How to Recover After a Half Marathon

“Thirteen point freaking one”

October is a great time to run a half marathon. It’s cool, the trees are beautiful – who am I kidding, half marathons are a blast, any time of year.


My face when I get to run a fall race.

I myself just ran one of my favorites, the Fargo mini marathon. It was a perfect fall day, challenging course, and a pretty fast pace, leaving me more spent and fatigued than a usual half. My mind instantly shifted to my recovery plan.

It made me think about running recovery. Most runners focus on everything leading up to the race, from nutrition and supplements to weekly mileage goals and speedwork, yet many have a plan for an important part of race day: recovery after the run.

Those 13.1 miles take a toll, even on the most seasoned runner. Post-race recovery is crucial to keep your mind and body feeling good hours, the next day, even the next week after a half marathon. Here are my five recovery tips after a successful 13.1.

Get Your Hydrate On

Whether you grab a bottle of water at the finish or bring your own sports drink, post-race hydration is crucial. Even if you hit a couple water stops along the course, you still have a lot of fluid to replace.


This guy always rides shotgun.

Proper hydration extends beyond immediate post-race too. You’ll want to hydrate all day after a half marathon. This will help prevent nasty headaches, cramping or excessive muscle soreness, even lead to better sleep that night.

Snack Time
Some people can eat slices of pizza, down a carton of chocolate milk, even pack in ice cream right after a race. I am not one of these people. Immediate post-race is the one time in my entire life that food is not appealing to me. But I know the importance of a post-race snack for recovery so I always make it a point to find something after the race. A small bagel, a banana or a small cookie is usually my jam. Just enough so I’m not running (ha, running, get it?) on empty too long.

That being said, remember the key word here: snack. Don’t go overboard on the post-race snack. Depending on the time of the race, you’ll probably eat a normal breakfast or lunch soon.

Lower Body Love
I know, I know, it’s easy to forget to stretch after a workout. It’s even easier to neglect it after a race. All the excitement, getting your medal, meeting up with family – before you know it you’re home, and you haven’t taken care of those hams and glutes that just worked so hard.

Take just a few minutes for post-race stretching. Standing quad, hip flexor, and Achilles are great ones you can do anywhere. And you absolutely must lie on your back with your legs straight up in the air. It’s light on the hamstrings and feels os so good.

Consider Compression
I don’t run in compression socks but I love wearing them the afternoon of a big race. Sometimes, I’ll even sleep in my compression socks.

The concept of compression, like rock tape, dry needling, and a host of other runner rituals, is one of those that doesn’t have a ton of real science or proof behind it. So, for most runners, it’s either something they think is bogus or it’s something they swear by. For me, it’s the difference between waking up with no soreness vs. waking up and walking around like an old lady all day. Seriously, give it a try. Then feel free to bitch at me on Twitter if you think it sucked.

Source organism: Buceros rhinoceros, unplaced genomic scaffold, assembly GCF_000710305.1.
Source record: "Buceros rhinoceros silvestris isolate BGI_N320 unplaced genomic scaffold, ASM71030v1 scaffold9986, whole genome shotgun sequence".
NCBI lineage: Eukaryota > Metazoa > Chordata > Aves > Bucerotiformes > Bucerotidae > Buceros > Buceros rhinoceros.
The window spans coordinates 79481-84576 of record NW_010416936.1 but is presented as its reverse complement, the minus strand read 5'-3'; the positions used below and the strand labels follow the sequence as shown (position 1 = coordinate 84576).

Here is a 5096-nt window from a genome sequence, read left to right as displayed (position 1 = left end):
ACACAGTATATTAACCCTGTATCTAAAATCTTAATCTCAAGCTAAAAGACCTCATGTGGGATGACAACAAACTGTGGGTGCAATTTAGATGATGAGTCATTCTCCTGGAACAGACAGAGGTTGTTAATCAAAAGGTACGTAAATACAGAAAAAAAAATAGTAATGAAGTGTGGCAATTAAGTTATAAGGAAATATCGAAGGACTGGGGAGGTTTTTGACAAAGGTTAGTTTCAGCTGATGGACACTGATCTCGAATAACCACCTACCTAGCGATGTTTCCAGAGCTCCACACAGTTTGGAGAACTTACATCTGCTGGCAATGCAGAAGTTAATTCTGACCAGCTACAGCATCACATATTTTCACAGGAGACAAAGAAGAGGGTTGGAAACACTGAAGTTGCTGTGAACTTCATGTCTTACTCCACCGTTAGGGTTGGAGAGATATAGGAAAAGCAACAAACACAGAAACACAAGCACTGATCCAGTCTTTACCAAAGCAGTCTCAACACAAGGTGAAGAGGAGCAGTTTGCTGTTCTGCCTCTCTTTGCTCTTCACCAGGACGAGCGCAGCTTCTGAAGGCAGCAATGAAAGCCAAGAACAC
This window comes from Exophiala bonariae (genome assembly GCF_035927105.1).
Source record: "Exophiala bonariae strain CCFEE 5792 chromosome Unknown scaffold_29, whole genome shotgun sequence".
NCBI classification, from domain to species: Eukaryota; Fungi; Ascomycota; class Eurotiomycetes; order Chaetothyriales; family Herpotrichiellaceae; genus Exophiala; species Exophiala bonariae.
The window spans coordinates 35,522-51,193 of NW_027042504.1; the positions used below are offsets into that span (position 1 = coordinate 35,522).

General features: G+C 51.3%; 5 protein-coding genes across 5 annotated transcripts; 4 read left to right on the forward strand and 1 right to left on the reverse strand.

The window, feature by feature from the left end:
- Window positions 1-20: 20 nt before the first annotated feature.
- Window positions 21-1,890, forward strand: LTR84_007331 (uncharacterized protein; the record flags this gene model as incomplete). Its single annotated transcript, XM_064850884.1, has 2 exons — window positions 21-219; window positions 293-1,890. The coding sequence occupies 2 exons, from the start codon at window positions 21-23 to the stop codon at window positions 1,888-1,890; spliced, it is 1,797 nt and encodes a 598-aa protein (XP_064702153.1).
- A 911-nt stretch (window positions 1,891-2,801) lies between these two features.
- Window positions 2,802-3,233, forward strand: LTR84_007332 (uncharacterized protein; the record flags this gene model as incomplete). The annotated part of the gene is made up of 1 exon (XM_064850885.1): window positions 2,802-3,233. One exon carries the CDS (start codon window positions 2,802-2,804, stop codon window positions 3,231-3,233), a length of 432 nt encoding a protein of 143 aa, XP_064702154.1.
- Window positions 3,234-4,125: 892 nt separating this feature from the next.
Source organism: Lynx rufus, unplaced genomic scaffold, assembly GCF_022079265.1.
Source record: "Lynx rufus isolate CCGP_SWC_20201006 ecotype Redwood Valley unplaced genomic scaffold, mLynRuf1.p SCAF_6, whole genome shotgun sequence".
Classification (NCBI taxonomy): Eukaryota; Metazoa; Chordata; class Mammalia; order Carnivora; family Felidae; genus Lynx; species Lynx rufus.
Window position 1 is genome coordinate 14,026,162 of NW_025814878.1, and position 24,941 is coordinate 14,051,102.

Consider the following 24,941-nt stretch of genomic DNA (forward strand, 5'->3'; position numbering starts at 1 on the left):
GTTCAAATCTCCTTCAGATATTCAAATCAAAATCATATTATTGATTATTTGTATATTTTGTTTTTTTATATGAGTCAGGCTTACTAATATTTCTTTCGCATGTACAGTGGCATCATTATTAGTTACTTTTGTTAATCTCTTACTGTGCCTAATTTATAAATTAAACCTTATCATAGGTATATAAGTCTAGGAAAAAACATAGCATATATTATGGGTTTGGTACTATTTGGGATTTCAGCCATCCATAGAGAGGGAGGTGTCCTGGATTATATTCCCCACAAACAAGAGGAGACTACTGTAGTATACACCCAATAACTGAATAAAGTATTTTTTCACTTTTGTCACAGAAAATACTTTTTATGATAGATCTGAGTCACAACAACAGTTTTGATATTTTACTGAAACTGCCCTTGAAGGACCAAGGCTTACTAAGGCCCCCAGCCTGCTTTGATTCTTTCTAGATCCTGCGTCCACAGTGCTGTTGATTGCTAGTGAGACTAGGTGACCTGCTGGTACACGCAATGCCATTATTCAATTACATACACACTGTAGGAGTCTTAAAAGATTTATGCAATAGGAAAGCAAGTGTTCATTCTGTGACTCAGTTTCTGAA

Move It Move It
It’s so easy to fall into slug mode and not move from the couch all day after a race (except to pee, because you’re staying so hydrated). Do yourself a favor and go for a quick walk or two, get up and do a few chores throughout the day, just keep yourself from sitting too long.

It might seem like resting all day with your feet up will help the legs recover but keeping things moving is the best thing for beating day-after soreness. If your next day involves going down stairs, you’ll be especially grateful.
And one more tip, the most important of all – celebrate! You just ran a half marathon. You worked hard for weeks, maybe months, and you did it. #TreatYoSelf, eat a favorite meal, toss back a few drinks. Soak in your awesomeness .

Do you have questions about recovery after a half marathon? Or do you have a special recovery move you swear by post-race? Comment or tweet me, @runlikeagirl311.

This blog also appeared on the Seek Health blog.

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Coming Up, Wrapping Up – 2016

“I’m so excited. I’m so excited. I’m so…scared”

Whether you noticed or not, my interview series of awesome fit people on the blog has come to an end. From an author to a lover of blogs, dogs, and running, to a first-time half marathoner, an Ironman triathlete, and an Olympian, I got to share the stories of some pretty rad people. I hope you enjoyed it as much as I did!


I’m not this excited or scared – but don’t we all just love Jessie Spano on drugs?

Moving on, I’m very excited – and, if we’re being honest here, also very nervous – for a couple things coming up in life and on the blog.

As of November, I’m trying something kinda crazy…a great experiment if you will. That will be announced in a couple weeks so, as they say, stay tuned.

Something else that I’m pretty pumped about is what’s coming in December. I’ll be trying out a completely new workout – Orangetheory Fitness. A couple weeks ago, I had the opportunity to meet with the ladies behind OTF in Fargo. With scientifically-designed workouts and a built-in accountability format that deliver results, this very young company is booming and Fargo is the next stop on the roadmap.

In early December, before the club opens to the public, I’ll get a special sneak peek and chance to try the workout – which, full disclosure, I’m a little nervous is going to kick my ass. I run, I lift, I swim, I can pick up heavy things, and take the stairs everywhere I go. In short, I like to think I’m in pretty good shape. But bootcamp-style classes, rowing, target heart rates, high reps…it’s just all new to me.


Orangetheory Fitness. Let’s do this.

I plan to share the experience with my good friend and fellow fit gal, Mallory aka @KJSFitMomma. As with anything she and I do together, it will be a great, possibly hilarious, surely fun time.